syringocystadenoma papilliferum


Also found in: Acronyms.

sy·rin·go·cys·tad·e·no·ma pa·pil·li·f'e·rum

a syringocystadenoma characterized by numerous fingerlike projections of proliferated neoplastic epithelial cells in two layers on a stromal core of fibrous connective tissue infiltrated by plasma cells occurring singly or as part of a nevus sebaceus.

syringocystadenoma papilliferum

A benign skin-adnexal tumour or hamartoma with eccrine/apocrine differentiation, which most often occurs on the scalp, face and neck and less commonly in the limbs and chest; ± associated with naevus sebaceus.
References in periodicals archive ?
Syringocystadenoma papilliferum of the scalp in an adult male: a case report.
Syringocystadenoma papilliferum. Note the plasma cells, papillary architecture, and double layer epithelium (B).
Linear syringocystadenoma papilliferum: A case report with review of literature.
Syringocystadenoma papilliferum of the external auditory canal.
(5.) Subramony C Bilateral breast tumors resembling syringocystadenoma papilliferum. Am J Clin Pathol 1987; 87: 656-9.
Sasaguri, "An immunohistochemical and ultrastructural study of syringocystadenoma papilliferum," The British Journal of Dermatology, vol.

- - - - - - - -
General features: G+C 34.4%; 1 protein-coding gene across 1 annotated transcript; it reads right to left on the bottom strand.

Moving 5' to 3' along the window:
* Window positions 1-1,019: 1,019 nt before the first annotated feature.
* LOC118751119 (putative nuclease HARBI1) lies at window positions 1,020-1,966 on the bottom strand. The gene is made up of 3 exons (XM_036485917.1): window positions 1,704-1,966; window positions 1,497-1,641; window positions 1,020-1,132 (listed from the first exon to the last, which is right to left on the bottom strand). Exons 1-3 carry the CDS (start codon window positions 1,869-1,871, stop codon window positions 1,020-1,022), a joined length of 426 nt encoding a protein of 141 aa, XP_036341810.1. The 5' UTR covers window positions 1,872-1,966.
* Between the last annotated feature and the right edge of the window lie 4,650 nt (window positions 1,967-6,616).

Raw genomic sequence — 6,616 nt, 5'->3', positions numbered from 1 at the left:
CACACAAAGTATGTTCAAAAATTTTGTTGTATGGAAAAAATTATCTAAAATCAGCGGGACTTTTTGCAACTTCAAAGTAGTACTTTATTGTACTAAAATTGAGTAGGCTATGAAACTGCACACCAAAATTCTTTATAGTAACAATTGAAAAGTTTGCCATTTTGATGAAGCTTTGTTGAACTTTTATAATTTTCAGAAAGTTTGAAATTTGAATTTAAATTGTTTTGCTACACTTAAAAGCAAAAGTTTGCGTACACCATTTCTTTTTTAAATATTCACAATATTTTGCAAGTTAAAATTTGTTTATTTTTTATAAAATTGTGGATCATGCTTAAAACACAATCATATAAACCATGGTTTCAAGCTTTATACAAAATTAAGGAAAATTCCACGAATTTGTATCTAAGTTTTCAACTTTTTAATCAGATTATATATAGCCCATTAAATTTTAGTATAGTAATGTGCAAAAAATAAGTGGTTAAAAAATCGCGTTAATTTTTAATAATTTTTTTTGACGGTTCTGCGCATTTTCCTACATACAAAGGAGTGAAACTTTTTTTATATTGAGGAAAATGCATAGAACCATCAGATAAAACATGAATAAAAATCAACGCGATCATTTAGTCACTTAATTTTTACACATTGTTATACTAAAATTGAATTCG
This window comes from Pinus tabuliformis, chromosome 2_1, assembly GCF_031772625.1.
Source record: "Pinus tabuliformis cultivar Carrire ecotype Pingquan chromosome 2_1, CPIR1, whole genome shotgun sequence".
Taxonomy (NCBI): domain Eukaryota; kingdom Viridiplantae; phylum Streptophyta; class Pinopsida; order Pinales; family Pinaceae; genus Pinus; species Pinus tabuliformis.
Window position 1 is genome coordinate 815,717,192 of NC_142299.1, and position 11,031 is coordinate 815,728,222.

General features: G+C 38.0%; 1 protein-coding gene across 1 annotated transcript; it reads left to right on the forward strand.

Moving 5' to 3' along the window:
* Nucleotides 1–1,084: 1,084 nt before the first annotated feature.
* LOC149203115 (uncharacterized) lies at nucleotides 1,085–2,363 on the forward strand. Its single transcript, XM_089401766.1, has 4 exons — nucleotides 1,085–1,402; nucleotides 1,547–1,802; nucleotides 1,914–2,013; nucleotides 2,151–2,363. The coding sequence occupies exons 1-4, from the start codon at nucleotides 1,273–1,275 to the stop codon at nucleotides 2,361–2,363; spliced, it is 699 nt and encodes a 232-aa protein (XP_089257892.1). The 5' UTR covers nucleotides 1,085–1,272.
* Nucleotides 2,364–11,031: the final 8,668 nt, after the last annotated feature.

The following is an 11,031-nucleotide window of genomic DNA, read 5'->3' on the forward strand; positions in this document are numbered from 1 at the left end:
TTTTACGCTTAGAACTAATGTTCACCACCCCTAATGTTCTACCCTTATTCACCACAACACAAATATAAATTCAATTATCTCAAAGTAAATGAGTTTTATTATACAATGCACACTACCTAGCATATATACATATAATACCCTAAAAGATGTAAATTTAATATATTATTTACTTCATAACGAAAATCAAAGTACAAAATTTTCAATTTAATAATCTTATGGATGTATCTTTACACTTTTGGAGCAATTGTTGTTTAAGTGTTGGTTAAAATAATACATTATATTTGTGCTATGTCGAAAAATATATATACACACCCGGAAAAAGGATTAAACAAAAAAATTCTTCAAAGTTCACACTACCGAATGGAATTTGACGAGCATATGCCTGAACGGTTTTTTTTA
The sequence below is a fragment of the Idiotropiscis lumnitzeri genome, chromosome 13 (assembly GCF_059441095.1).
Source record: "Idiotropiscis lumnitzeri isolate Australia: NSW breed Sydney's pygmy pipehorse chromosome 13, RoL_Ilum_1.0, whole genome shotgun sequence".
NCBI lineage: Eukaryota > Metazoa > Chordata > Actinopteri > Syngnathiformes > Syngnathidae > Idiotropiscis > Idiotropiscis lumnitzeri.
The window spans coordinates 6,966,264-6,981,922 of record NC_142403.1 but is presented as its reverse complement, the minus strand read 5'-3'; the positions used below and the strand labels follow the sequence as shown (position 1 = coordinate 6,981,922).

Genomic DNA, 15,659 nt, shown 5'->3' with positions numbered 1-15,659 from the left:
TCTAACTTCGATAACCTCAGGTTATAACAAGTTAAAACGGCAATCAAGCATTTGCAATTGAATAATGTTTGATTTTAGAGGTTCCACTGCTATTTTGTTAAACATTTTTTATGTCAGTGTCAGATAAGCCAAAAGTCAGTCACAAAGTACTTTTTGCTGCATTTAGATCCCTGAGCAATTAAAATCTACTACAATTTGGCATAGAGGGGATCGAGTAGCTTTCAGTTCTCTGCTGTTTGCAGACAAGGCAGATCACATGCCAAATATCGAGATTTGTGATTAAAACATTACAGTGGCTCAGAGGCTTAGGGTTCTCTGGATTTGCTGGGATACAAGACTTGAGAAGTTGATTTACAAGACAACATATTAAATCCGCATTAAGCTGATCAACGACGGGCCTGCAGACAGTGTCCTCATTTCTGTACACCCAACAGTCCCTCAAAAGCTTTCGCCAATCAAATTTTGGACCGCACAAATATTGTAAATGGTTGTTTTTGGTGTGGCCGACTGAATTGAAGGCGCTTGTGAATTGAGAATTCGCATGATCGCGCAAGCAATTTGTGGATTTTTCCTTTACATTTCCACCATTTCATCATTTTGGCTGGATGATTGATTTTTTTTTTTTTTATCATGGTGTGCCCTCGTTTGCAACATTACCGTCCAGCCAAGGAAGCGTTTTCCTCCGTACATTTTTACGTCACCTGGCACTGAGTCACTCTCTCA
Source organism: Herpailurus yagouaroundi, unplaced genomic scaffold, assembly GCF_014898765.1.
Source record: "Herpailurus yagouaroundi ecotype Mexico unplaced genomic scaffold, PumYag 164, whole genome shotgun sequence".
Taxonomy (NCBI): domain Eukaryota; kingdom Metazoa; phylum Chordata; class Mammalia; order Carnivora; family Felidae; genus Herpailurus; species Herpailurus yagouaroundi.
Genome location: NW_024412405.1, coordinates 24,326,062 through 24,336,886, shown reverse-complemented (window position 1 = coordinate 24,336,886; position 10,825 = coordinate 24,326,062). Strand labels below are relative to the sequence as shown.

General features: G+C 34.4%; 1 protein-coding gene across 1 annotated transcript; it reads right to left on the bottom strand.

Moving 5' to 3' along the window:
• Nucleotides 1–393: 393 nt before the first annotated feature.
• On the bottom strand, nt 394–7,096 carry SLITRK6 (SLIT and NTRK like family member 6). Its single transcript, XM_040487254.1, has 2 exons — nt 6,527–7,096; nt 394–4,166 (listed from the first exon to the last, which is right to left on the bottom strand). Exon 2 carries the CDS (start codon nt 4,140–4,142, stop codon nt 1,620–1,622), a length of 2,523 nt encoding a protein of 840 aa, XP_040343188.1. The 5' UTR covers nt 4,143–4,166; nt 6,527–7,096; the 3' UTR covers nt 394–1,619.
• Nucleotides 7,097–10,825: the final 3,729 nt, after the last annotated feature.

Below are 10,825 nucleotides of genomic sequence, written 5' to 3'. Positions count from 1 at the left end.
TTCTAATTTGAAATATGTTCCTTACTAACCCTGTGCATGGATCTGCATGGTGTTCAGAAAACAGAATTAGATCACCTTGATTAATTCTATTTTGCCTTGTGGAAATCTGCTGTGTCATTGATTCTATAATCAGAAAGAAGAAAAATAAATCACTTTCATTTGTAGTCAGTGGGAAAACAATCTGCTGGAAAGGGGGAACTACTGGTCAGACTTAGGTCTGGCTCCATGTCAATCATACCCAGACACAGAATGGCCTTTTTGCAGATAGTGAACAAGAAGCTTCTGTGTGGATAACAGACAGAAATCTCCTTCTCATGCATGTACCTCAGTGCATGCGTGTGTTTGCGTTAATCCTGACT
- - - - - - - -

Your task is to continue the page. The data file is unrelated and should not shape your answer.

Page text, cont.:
Kiyokane, "A case of syringocystadenocarcinoma papilliferum in situ occurring partially in syringocystadenoma papilliferum," The Journal of Dermatology, vol.
Benign tumors are seen in about 13.6% while malignancies are met with in 1% of the cases of NS.89 Trichoblastoma and syringocystadenoma papilliferum are the commonest benign tumors encountered in NS.1011 Malignant cutaneous neoplasms are less common inclusive of basal cell carcinoma and to a lesser extent squamous cell carcinoma.12
Syringocystadenoma papilliferum on the thigh: An unusual location.
It characterizes the benign primary cutaneous apocrine neoplasm syringocystadenoma papilliferum, which also shows a papillary architecture and elicits a lymphoplasmacytic inflammatory response.
Syringocystadenocarcinoma papilliferum is a rare neoplasm of apocrine glands and is the malignant counterpart of the more common benign syringocystadenoma papilliferum. Syringocystadenocarcinoma papilliferum is typically described as a long-standing lesion, most common on the head and neck of middle-aged or elderly individuals but is also reported in the skin of the scalp, back, chest, suprapubic area, and perianal region.
Condyloma acuminatum associated with syringocystadenoma papilliferum. Am J Dermatopathol.